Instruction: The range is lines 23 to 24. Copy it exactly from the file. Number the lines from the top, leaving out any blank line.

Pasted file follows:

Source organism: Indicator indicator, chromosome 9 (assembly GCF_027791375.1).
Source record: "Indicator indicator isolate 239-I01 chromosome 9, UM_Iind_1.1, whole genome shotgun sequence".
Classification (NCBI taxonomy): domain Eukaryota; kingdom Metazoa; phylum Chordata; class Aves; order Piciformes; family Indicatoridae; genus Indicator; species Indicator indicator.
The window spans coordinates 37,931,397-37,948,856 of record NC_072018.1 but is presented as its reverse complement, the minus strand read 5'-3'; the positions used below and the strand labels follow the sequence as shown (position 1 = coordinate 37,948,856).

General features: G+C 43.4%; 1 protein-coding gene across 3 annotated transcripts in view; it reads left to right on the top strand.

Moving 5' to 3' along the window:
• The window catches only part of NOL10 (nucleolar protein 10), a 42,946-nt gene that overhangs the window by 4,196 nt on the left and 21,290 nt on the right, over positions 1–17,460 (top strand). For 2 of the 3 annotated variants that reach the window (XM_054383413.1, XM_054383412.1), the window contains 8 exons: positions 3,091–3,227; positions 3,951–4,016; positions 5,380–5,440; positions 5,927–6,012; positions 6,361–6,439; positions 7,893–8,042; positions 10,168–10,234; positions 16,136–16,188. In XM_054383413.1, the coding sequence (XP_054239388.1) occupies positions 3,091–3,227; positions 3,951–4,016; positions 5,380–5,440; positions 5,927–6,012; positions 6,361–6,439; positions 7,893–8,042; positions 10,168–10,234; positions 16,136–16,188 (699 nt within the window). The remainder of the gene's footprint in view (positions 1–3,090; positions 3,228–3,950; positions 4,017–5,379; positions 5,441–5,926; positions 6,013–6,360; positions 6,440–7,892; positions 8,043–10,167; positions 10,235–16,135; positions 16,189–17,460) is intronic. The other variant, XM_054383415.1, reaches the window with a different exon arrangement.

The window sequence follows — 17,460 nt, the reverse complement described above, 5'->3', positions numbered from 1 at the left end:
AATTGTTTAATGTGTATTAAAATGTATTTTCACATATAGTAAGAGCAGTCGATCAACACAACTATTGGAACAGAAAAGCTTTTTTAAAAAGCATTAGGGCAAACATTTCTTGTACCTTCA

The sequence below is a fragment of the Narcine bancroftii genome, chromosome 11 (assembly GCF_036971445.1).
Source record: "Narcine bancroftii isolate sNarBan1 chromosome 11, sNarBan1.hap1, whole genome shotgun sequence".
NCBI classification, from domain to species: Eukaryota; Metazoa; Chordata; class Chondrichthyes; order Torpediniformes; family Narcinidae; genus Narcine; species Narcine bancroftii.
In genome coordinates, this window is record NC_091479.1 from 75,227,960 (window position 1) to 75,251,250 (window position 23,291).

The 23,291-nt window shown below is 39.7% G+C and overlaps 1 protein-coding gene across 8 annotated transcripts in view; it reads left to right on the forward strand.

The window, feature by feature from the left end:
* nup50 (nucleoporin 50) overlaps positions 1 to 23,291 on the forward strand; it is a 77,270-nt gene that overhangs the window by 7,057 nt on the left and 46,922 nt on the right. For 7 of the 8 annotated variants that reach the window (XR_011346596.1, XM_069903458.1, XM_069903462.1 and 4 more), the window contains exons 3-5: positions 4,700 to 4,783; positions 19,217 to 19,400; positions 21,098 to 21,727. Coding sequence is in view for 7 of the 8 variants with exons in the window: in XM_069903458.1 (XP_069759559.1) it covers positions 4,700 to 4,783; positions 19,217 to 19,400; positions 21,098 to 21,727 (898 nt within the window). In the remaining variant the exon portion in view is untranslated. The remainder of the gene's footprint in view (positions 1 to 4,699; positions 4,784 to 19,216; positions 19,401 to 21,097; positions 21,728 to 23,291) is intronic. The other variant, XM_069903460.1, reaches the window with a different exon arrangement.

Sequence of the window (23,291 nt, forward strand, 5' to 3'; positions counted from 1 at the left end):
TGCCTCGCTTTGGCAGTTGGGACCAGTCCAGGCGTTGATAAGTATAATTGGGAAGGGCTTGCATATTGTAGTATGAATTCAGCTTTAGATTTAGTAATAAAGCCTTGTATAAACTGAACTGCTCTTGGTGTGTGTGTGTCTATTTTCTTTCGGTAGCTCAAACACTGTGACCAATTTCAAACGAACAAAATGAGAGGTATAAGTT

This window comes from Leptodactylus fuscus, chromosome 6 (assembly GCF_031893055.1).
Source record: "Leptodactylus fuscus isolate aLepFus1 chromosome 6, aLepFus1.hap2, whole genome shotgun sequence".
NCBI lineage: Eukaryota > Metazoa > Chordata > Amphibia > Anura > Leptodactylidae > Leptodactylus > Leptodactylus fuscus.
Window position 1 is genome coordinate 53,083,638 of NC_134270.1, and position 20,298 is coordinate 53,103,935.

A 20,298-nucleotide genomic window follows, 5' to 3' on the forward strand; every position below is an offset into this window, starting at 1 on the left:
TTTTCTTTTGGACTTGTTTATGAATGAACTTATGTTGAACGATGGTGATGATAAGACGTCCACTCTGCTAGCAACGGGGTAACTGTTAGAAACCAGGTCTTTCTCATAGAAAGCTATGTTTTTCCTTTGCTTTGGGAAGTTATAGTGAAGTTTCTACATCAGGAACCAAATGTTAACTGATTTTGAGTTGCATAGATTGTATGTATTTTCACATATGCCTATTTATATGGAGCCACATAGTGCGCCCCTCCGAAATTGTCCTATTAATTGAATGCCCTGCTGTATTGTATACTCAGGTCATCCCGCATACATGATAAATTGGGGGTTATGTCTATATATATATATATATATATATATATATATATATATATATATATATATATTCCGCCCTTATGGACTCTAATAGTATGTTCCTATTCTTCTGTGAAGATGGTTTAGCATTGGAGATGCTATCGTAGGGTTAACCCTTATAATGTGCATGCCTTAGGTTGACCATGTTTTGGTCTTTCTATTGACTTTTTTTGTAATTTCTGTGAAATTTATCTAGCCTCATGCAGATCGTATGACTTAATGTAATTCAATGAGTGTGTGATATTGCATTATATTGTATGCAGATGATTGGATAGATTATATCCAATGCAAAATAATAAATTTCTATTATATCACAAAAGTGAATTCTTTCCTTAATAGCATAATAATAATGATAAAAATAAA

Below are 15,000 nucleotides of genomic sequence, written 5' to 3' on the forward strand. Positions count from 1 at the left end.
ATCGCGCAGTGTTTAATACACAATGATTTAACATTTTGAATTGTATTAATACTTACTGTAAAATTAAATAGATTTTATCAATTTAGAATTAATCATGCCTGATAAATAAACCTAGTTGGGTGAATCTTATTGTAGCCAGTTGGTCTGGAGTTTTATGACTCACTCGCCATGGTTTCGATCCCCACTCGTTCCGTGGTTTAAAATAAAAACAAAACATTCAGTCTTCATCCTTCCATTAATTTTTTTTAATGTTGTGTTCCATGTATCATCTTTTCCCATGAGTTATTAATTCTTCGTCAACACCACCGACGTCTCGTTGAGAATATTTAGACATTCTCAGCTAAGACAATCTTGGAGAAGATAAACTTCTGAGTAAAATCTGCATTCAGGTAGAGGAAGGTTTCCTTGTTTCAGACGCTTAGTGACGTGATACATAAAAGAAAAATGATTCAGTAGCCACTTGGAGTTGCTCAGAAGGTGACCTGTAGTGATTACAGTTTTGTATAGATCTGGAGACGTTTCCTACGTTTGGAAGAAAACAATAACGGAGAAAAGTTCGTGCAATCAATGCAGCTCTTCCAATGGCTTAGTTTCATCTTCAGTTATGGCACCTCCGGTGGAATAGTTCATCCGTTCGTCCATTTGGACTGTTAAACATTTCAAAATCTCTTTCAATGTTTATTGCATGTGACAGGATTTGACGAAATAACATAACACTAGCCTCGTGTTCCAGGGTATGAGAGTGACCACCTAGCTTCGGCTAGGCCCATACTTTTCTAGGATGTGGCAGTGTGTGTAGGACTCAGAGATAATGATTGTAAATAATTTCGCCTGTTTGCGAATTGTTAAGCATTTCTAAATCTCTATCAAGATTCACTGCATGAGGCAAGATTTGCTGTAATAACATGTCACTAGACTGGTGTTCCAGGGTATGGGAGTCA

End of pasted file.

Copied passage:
A 20,298-nucleotide genomic window follows, 5' to 3' on the forward strand; every position below is an offset into this window, starting at 1 on the left:
TTTTCTTTTGGACTTGTTTATGAATGAACTTATGTTGAACGATGGTGATGATAAGACGTCCACTCTGCTAGCAACGGGGTAACTGTTAGAAACCAGGTCTTTCTCATAGAAAGCTATGTTTTTCCTTTGCTTTGGGAAGTTATAGTGAAGTTTCTACATCAGGAACCAAATGTTAACTGATTTTGAGTTGCATAGATTGTATGTATTTTCACATATGCCTATTTATATGGAGCCACATAGTGCGCCCCTCCGAAATTGTCCTATTAATTGAATGCCCTGCTGTATTGTATACTCAGGTCATCCCGCATACATGATAAATTGGGGGTTATGTCTATATATATATATATATATATATATATATATATATATATATATATATATATTCCGCCCTTATGGACTCTAATAGTATGTTCCTATTCTTCTGTGAAGATGGTTTAGCATTGGAGATGCTATCGTAGGGTTAACCCTTATAATGTGCATGCCTTAGGTTGACCATGTTTTGGTCTTTCTATTGACTTTTTTTGTAATTTCTGTGAAATTTATCTAGCCTCATGCAGATCGTATGACTTAATGTAATTCAATGAGTGTGTGATATTGCATTATATTGTATGCAGATGATTGGATAGATTATATCCAATGCAAAATAATAAATTTCTATTATATCACAAAAGTGAATTCTTTCCTTAATAGCATAATAATAATGATAAAAATAAA